ERseeing (Endoplasmic Reticulum Green)

Product#: FDV-0038
$350.00
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ERseeing (Endoplasmic Reticulum Green)

Cat.No. FDV-0038
Size 10 nmol
Formulation: C37H28F2N2O4S
Molecular weight: 634.6g/mol
Solubility: Soluble in DMSO 
Ex/Em: 509 nm/524 nm
Storage -20 ºC

*FITC filter sets are available

Description


An irreversible ER staining reagent for live cell imaging. Compared to conventional fluorescently labeled Glibenclamide-based ER staining reagents, it has a smaller pharmacological effect on cell function and is irreversible, allowing observation even after medium replacement.

* This product is commercialized and sold by Funakoshi Co., Ltd. based on the research results of Professor Isao Hamachi and Professor Tomonori Tamura, Graduate School of Engineering, Kyoto University.
* This product is for research. It can only be used for research.

Product Background

Endoplasmic reticulum (ER) is the largest organelle in the cell and has unique and dynamic tubular or sheet structures. ER plays essential roles in biosynthesis, precise folding and quality control of proteins and is a traffic origin of secreted pathway proteins including the Golgi apparatus, exocytosis, plasma membrane, and extracellular proteins. The major functions of ER are not only protein synthesis, but also carbohydrate metabolism, calcium storage, lipid metabolism, and lipid droplet synthesis. Visualization of ER structure in live cells is very important for the understanding of ER function and physiological significance of ER-resident proteins.
 
The most conventional ER-staining dye is based on glibenclamide-fluorophore conjugate. Glibenclamide is known as a potent and specific inhibitor of the sulphonylurea receptors of ATP-sensitive K+ channels which are selectively localized on ER, glibenclamide-based ER dyes can visualize ER structures. However, its pharmacological activity negatively affects K+ channel functions in ER. In addition to the harmful influence of glibenclamide-based dyes for the cells, glibenclamide is a reversible inhibitor and can be washed out by wash step and medium change. Consequently, glibenclamide-based ER dyes can visualize only pharmacologically affected cells and not suitable for long-term imaging experiments.
 
To overcome these problems, our ERseeing exhibit little effect on the ER functions pharmacologically and can visualize ER after washout or medium change. ERseeing has two units, a rhodol-type green fluorescent dye, and a thioester-type protein labeling group with rhodol-derivative having a high affinity to ER membrane. Right after addition of ERseeing to culture media, it can be accumulated into ER membranes. Protein labeling occurs with ERseeing non-specifically conjugates the rhodol fluorescent dyes onto ER-proteins by nucleophilic attack forming a covalent bond between ERseeing and ER-proteins resulting in a stable ER-rhodol label. ERseeing enables visualization of the ER structure even after washout or medium changes. This reagent is a powerful tool to monitor ER structures in live cells with little pharmacological effects.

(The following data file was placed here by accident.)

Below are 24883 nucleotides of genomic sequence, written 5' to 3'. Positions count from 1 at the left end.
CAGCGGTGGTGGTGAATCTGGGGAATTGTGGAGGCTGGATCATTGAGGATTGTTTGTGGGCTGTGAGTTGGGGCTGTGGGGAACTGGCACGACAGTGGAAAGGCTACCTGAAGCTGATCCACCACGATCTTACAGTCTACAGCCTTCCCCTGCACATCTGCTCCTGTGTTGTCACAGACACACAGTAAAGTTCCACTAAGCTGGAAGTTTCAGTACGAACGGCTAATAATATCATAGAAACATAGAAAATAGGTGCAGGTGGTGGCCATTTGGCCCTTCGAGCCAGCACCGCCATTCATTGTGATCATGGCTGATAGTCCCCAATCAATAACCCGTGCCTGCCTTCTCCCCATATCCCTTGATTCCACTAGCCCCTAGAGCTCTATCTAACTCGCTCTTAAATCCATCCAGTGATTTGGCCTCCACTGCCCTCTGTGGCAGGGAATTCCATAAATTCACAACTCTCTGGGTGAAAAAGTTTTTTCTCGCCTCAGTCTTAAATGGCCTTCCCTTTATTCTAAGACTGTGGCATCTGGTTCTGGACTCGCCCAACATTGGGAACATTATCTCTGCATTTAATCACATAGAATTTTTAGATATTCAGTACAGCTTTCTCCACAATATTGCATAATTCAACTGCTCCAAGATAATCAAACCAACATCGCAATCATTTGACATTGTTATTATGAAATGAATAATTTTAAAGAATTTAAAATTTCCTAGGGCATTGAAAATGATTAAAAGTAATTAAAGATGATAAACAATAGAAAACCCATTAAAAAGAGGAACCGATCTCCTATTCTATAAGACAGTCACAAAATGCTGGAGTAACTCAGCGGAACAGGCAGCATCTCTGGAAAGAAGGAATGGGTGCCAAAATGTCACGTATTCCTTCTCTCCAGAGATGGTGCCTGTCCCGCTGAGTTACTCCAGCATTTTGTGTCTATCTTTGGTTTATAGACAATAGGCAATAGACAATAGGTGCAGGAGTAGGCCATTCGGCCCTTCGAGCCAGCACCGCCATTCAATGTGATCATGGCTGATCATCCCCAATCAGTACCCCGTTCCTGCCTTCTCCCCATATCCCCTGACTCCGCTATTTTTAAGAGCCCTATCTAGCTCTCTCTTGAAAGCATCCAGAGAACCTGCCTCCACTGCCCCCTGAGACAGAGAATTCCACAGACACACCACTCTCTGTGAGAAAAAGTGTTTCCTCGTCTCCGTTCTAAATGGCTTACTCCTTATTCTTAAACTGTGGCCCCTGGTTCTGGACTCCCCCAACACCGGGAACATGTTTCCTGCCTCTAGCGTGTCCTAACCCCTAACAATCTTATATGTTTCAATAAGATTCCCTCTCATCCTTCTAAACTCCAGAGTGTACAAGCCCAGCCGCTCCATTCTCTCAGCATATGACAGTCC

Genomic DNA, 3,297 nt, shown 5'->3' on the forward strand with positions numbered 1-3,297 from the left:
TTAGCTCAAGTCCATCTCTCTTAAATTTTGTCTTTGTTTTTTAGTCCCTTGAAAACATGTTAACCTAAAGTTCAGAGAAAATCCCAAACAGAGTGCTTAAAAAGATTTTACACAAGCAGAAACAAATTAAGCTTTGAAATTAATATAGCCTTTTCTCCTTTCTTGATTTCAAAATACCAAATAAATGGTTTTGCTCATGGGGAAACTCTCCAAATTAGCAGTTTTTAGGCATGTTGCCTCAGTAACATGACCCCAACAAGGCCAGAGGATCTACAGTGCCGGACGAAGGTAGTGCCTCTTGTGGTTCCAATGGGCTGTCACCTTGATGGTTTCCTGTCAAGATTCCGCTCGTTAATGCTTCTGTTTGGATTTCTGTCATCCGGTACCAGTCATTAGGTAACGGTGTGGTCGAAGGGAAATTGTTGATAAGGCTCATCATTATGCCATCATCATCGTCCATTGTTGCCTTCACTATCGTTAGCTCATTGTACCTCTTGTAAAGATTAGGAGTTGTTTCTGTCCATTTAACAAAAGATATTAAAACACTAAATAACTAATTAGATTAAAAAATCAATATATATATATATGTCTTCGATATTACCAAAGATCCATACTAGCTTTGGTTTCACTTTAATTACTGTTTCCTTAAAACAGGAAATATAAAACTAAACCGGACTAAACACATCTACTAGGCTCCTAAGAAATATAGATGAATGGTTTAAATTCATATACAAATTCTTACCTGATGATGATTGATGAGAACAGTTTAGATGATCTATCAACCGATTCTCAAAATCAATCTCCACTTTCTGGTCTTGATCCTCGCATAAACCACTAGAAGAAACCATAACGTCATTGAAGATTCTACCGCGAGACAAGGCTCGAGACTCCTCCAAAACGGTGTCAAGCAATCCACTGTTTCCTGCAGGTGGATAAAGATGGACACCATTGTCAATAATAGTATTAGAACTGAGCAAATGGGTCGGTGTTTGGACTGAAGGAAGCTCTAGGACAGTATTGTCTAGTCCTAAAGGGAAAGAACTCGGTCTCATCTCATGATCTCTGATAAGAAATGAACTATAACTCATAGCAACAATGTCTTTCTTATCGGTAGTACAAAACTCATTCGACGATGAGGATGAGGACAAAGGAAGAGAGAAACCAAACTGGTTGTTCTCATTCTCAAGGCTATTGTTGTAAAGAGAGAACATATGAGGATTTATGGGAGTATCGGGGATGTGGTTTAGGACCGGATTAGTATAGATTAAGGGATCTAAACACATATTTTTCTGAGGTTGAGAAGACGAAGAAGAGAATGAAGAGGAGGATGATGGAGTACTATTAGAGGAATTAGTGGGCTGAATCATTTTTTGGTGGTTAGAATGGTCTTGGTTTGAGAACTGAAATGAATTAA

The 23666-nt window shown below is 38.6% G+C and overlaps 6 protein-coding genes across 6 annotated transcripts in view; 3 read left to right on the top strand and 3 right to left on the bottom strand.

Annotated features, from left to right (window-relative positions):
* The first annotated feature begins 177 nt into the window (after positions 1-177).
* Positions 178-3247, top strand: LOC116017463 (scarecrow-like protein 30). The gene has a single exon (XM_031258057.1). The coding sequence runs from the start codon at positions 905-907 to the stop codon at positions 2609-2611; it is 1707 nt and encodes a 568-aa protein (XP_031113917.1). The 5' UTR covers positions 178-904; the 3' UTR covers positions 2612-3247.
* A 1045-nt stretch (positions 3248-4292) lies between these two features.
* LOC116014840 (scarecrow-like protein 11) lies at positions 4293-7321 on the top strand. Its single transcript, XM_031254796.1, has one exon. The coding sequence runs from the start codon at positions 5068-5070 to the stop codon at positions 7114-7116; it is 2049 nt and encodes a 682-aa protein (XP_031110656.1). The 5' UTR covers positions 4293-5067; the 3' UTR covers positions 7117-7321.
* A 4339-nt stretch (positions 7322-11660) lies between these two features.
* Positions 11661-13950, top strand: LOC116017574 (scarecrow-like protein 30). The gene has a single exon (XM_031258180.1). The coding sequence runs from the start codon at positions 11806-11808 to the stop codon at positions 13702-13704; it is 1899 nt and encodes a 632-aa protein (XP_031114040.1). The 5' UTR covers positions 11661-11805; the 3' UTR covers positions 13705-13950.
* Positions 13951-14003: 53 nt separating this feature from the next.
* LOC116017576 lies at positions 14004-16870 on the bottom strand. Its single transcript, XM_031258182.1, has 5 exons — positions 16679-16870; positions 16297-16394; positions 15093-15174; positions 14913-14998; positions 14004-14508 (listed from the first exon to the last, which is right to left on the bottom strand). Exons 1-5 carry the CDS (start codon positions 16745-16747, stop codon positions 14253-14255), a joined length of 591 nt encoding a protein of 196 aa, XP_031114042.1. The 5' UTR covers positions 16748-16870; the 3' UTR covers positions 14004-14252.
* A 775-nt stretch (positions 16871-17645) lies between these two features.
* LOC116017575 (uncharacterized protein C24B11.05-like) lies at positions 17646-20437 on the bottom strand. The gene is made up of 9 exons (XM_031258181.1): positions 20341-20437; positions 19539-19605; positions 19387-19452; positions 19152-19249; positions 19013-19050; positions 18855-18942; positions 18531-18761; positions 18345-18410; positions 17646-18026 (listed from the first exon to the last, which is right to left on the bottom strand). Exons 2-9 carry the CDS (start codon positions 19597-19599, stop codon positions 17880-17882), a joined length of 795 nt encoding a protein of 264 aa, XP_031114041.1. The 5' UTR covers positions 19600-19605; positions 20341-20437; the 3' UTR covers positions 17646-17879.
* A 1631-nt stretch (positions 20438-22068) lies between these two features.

ERseeing--F1.png

Application
Live cell ER imaging of cultured cells
NOTE: After staining live cells, cell fixation is compatible. However, this reagent does not stain ER specifically in fixed cells, staining step should be under live cell condition.

How to use
 
General procedure of nucleus imaging
1. Prepare 0.1-1 uM ERseeing in serum-free medium.
NOTE: Highly recommend starting with 0.1 ?M ERseeing, higher concentrations such as 1 uM reagent may show non-specific staining. Empirically optimize and determine the concentration of ERseeing for your experiments.
 2. Remove culture medium and wash cells PBS several times
3. Add ERseeing-containing medium to cells.
4. Incubate cells at 37oC for over 15 min.
NOTE: Staining efficiency depends on incubation time. If you need to observe cells without washout step, 15 min staining is recommended. If you would like to observe stained cells after washout, 1-hour staining recommended. 
5. Wash cells with PBS or medium (Optional).
6. Observe cells under live condition or after fixation by 4% PFA and methanol.
 
ERseeing--F2.png

Reference data
 
Absorption and fluorescent spectrum of ERseeing
Excitation (blue) and fluorescent (red) spectrum. Exmax/Emmax = 509/524 nm. 
Commercial FITC filter sets are compatible.
ERseeing--F3.png
ER specificity
HeLa cells were stained with ERseeing (100 nM) and organelle markers, Glibencramide-type ER staining, lysosomal staining, mitochondrial staining, and Golgi apparatus staining. ERseeing was highly overlapped with conventional Glibencramide-type ER staining (Piason coefficiency >0.9) but not correlated with lysosome marker or mitochondria marker. Only a small portion of staining by ERseeing was overlapped with Golgi apparatus staining. It was considered that this is attributed to the vesicle transport of ERseeing or ERseeing labeling proteins from ER to Golgi apparatus. The ER-to-Golgi trafficking inhibitor decreased overlap between ERseeing-staining and the Golgi apparatus-staining (Detail information is described in Ref. 1).
ERseeing--F4.png
Comparison ERseeing between conventional dye
HeLa cells were treated with ERseeing or Glibenclamide-based dye for 15 min and observed without washout (Left). Both reagents show ER staining. After that, cells were washed by PBS, added fresh media containing 10% FBS and observed again. While the glibenclamide-based dye showed a very weak signal from the cells, ERseeing maintains a good signal from ER. ERseeing is suitable for long-term imaging after medium changes.
ERseeing--F5.png

Reference

Fujisawa et al., J. Am. Chem. Soc., 140, 17060-17070 (2018) Chemical Profiling of the Endoplasmic Reticulum Proteome Using Designer Labeling Reagents. 
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